By Ted Chiang
Ted Chiang is not a prolific author – Exhalation is only his second story collection – but he has a big reputation, recently bolstered by having written the story that the Denis Villeneuve movie Arrival was based on.
Chiang’s stories operate a bit like speculative essays, though they’re a lot more fun than that sounds. Few authors working today are as good at exploring our intimate connection to technology. In “The Lifecycle of Software Objects” he gives us what may be the best look yet at what it means to fall in love with an artificial intelligence, with all of the feelings of responsibility and dependency that love entails. In “The Truth of Fact, the Truth of Feeling” two watershed moments are juxtaposed in order to show how the tools we use for recording daily experience change us. This is how technology works: we shape it and then it shapes us in turn. We get inside each other.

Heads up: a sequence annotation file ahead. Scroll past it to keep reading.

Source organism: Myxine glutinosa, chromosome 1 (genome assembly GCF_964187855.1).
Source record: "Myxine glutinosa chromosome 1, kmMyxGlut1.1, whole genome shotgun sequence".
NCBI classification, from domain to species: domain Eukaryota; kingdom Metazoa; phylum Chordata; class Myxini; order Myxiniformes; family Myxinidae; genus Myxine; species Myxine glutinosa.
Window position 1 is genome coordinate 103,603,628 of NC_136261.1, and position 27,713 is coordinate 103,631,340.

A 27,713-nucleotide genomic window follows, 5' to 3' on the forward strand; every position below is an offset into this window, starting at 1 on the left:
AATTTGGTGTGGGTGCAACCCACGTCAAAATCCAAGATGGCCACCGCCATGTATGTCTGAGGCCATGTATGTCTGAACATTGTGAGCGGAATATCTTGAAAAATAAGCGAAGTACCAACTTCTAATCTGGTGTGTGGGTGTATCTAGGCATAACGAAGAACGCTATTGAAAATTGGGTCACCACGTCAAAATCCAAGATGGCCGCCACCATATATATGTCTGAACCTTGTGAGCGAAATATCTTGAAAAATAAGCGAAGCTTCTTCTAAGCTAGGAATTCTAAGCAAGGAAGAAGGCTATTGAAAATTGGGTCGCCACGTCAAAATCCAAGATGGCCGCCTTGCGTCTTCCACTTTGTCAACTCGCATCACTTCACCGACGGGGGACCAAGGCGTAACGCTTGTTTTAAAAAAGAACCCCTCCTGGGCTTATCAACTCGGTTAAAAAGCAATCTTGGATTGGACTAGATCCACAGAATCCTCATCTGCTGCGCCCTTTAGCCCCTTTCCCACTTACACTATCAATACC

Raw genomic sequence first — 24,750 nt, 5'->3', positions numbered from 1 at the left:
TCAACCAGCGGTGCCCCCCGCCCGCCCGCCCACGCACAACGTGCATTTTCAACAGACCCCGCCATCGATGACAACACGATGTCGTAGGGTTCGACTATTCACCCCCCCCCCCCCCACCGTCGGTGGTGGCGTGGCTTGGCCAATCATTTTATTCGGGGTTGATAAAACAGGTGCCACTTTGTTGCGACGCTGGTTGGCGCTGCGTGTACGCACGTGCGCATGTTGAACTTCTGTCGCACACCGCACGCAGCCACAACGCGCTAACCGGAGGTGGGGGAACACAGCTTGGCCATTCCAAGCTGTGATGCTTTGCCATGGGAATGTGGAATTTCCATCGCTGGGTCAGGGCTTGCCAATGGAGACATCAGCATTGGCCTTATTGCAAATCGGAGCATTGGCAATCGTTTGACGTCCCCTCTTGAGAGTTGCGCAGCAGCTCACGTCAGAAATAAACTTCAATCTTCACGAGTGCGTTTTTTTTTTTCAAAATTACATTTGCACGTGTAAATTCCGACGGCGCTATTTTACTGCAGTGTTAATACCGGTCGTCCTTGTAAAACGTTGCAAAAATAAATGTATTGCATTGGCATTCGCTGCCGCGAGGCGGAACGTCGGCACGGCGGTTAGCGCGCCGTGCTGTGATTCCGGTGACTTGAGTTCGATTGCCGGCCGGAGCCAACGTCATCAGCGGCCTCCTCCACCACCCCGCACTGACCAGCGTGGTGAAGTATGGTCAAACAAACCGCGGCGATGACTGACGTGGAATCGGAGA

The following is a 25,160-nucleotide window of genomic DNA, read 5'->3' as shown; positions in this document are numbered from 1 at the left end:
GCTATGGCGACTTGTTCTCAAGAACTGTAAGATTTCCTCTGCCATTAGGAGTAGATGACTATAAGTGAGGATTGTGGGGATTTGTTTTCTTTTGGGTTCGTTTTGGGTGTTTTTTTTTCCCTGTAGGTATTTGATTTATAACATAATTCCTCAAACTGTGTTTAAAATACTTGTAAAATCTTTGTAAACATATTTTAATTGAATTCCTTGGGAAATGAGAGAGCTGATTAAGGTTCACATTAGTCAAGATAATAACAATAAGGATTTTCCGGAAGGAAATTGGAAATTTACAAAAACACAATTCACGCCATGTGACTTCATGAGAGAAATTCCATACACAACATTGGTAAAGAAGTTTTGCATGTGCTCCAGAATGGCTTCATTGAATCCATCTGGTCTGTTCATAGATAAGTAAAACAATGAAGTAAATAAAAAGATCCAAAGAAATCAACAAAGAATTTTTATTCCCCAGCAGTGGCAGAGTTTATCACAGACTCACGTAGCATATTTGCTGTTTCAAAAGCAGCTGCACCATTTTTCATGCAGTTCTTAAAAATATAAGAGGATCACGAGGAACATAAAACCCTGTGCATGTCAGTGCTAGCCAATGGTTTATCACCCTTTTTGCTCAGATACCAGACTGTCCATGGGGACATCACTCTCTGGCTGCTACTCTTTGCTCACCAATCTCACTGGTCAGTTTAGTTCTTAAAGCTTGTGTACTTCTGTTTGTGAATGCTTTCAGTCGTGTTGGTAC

It’s a short step in a Chiang story from the everyday to the bizarre: a time-travel portal or a fidget-like toy may equally teach us profound truths about ourselves. Truths we may conclude we’re better off not knowing.